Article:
Is the European advertising framework in general harmonized?
From a European point of view, advertising began to be regulated with Directive 84/450 / EEC on misleading advertising, which has been applied to both B2C and B2B. Subsequently, the regulatory path forked. On the one hand, Directive 2006/114 / EC survived for the aspects concerning B2B advertising, implemented in Italy by Legislative Decree 145/2007.
On the other hand, consumer advertising has been absorbed within the broader Directive 2005/29 / EC on unfair commercial practices, which also includes advertising, to be understood as a message with promotional purposes.
Is there a specific discipline on advertising on social channels?
No. And we couldn’t, in my opinion, even have it. But all the general legal principles of correctness, transparency and truthfulness of the advertising discipline are also applied to social networks.
We must specify that social media are only a means of advertising and, as such, are regulated with the same legal instruments as all other communication channels. In fact, control does not depend on the medium but on the content of the advertising message.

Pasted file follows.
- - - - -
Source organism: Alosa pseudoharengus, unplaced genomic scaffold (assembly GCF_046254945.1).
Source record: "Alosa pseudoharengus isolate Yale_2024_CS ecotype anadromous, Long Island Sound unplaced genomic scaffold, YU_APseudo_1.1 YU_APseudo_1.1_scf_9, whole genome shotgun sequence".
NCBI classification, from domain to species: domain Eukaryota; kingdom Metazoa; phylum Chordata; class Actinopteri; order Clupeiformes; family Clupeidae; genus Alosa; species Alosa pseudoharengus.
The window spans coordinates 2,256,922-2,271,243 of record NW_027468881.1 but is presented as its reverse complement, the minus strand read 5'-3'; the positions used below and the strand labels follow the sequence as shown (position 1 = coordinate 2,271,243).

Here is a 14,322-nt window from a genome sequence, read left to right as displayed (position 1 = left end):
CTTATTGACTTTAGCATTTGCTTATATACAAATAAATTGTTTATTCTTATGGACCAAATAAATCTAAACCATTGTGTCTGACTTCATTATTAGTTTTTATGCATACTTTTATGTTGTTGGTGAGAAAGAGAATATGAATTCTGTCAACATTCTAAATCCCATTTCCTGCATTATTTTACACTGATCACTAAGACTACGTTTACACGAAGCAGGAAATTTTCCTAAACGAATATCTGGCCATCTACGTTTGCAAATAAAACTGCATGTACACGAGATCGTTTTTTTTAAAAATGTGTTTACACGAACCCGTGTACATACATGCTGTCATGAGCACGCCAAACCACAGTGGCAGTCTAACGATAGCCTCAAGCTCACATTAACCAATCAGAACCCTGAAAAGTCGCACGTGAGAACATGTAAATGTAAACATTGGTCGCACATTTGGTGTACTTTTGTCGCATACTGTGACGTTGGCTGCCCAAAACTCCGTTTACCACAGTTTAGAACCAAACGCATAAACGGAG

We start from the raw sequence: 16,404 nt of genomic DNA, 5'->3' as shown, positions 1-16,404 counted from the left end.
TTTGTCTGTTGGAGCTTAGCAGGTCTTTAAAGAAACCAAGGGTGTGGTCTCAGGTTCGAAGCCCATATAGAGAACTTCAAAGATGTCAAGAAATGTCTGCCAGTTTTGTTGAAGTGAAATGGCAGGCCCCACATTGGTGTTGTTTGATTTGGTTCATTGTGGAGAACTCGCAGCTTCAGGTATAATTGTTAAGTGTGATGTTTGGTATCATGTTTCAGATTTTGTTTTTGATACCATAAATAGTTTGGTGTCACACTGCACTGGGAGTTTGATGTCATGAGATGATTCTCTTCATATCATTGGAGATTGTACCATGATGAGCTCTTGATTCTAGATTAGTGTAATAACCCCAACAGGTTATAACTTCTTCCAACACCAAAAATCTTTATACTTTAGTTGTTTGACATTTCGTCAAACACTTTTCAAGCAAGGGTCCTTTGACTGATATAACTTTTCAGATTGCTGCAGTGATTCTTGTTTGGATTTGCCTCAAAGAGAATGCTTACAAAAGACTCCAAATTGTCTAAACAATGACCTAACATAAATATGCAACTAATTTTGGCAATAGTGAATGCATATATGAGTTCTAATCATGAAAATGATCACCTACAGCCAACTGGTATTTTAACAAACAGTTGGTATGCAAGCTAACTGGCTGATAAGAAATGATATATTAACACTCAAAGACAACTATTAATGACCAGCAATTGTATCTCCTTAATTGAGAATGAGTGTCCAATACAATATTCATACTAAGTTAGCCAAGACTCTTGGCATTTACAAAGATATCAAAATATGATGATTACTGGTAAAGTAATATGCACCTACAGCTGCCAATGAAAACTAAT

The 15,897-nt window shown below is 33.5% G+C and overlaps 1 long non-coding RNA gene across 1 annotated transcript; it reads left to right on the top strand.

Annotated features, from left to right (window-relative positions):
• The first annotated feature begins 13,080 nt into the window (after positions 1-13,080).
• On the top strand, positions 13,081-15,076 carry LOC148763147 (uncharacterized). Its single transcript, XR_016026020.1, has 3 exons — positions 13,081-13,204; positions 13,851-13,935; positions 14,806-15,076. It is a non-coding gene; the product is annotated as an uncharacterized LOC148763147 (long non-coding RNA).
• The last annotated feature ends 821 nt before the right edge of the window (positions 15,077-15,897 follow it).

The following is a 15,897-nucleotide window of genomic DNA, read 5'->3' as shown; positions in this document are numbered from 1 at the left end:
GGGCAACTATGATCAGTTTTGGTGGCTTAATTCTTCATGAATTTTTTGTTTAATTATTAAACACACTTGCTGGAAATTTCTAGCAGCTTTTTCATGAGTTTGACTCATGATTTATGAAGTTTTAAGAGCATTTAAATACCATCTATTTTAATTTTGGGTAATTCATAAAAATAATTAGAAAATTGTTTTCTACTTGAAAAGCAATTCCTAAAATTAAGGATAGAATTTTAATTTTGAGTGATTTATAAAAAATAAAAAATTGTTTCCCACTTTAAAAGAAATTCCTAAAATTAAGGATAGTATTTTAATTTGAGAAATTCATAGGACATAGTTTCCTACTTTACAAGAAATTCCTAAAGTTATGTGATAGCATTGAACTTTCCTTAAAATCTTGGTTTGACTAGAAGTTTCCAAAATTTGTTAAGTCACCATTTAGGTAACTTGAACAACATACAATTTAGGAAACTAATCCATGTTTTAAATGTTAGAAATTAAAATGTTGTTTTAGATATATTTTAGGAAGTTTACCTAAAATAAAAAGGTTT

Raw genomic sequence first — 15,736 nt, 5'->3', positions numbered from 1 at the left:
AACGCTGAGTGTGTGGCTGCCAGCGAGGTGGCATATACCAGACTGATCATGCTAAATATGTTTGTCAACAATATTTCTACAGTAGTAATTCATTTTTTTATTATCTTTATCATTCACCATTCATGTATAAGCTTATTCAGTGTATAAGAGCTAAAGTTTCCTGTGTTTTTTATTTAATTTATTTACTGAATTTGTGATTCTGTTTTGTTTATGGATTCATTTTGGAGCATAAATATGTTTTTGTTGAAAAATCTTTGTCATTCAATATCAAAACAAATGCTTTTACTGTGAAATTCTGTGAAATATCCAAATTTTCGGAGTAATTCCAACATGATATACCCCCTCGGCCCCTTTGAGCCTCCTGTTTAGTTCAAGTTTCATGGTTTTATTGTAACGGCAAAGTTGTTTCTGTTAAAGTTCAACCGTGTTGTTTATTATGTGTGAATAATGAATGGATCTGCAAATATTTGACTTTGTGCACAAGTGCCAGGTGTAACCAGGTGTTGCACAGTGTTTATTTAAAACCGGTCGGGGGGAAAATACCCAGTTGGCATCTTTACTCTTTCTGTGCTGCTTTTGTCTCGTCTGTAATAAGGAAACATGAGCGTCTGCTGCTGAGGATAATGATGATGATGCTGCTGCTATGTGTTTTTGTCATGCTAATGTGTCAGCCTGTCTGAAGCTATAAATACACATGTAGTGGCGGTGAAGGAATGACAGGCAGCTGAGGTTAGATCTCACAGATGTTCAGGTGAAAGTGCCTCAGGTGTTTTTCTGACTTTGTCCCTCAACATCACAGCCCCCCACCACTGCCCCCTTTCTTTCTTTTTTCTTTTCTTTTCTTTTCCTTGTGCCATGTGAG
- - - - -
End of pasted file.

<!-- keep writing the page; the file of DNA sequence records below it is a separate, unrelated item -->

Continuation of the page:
Regulation (EU) 745/2017 – Article 7
In the labeling, instructions for use, making available, putting into service and advertising medical devices, the use of texts, names, trademarks, images and figurative or other signs that could induce the user or patient in error regarding the intended use, safety and performance of the device:
- attributing to the device functions and properties it lacks;
- creating erroneous impressions about the treatment or diagnosis, functions or properties that the device lacks;
- failing to inform the user or patient about a potential risk associated with the use of the device according to its intended use;
- proposing uses of the device other than those declared as part of the intended use for which the conformity assessment was carried out.